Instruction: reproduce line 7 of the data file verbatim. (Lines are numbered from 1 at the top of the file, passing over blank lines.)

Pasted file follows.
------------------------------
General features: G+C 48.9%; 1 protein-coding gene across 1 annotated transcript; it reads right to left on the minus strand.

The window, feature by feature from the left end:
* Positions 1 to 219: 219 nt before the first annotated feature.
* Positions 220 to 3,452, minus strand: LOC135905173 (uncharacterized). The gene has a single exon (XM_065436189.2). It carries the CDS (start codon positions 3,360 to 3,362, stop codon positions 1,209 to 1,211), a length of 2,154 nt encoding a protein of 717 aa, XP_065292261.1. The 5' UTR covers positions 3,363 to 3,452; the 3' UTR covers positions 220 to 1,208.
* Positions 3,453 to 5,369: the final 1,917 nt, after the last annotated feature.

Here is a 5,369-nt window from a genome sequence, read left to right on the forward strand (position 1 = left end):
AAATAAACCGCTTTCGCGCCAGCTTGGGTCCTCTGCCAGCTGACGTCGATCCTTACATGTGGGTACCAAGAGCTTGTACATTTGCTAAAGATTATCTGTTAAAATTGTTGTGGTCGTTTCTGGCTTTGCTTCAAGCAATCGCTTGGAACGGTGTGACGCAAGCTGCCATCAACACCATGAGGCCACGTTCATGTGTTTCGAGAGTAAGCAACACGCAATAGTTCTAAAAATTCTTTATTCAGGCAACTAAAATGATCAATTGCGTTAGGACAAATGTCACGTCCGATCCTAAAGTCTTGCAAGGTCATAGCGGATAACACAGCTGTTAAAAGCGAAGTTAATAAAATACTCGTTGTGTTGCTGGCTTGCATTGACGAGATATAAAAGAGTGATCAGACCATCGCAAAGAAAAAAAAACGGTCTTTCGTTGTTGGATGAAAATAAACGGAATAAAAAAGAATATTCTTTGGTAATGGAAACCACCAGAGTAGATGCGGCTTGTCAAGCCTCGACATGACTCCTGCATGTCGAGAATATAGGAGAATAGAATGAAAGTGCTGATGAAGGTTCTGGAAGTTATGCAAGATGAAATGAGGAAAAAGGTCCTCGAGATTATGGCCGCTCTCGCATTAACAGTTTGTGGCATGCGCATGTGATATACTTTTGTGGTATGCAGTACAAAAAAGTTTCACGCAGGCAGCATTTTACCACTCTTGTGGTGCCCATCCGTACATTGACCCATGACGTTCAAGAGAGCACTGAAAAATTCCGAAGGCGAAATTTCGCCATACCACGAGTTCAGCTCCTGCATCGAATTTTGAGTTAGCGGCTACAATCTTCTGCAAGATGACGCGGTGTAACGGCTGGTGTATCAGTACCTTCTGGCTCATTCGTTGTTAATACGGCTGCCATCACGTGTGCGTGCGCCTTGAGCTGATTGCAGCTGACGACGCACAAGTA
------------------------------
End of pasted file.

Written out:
AAATAAACCGCTTTCGCGCCAGCTTGGGTCCTCTGCCAGCTGACGTCGATCCTTACATGTGGGTACCAAGAGCTTGTACATTTGCTAAAGATTATCTGTTAAAATTGTTGTGGTCGTTTCTGGCTTTGCTTCAAGCAATCGCTTGGAACGGTGTGACGCAAGCTGCCATCAACACCATGAGGCCACGTTCATGTGTTTCGAGAGTAAGCAACACGCAATAGTTCTAAAAATTCTTTATTCAGGCAACTAAAATGATCAATTGCGTTAGGACAAATGTCACGTCCGATCCTAAAGTCTTGCAAGGTCATAGCGGATAACACAGCTGTTAAAAGCGAAGTTAATAAAATACTCGTTGTGTTGCTGGCTTGCATTGACGAGATATAAAAGAGTGATCAGACCATCGCAAAGAAAAAAAAACGGTCTTTCGTTGTTGGATGAAAATAAACGGAATAAAAAAGAATATTCTTTGGTAATGGAAACCACCAGAGTAGATGCGGCTTGTCAAGCCTCGACATGACTCCTGCATGTCGAGAATATAGGAGAATAGAATGAAAGTGCTGATGAAGGTTCTGGAAGTTATGCAAGATGAAATGAGGAAAAAGGTCCTCGAGATTATGGCCGCTCTCGCATTAACAGTTTGTGGCATGCGCATGTGATATACTTTTGTGGTATGCAGTACAAAAAAGTTTCACGCAGGCAGCATTTTACCACTCTTGTGGTGCCCATCCGTACATTGACCCATGACGTTCAAGAGAGCACTGAAAAATTCCGAAGGCGAAATTTCGCCATACCACGAGTTCAGCTCCTGCATCGAATTTTGAGTTAGCGGCTACAATCTTCTGCAAGATGACGCGGTGTAACGGCTGGTGTATCAGTACCTTCTGGCTCATTCGTTGTTAATACGGCTGCCATCACGTGTGCGTGCGCCTTGAGCTGATTGCAGCTGACGACGCACAAGTA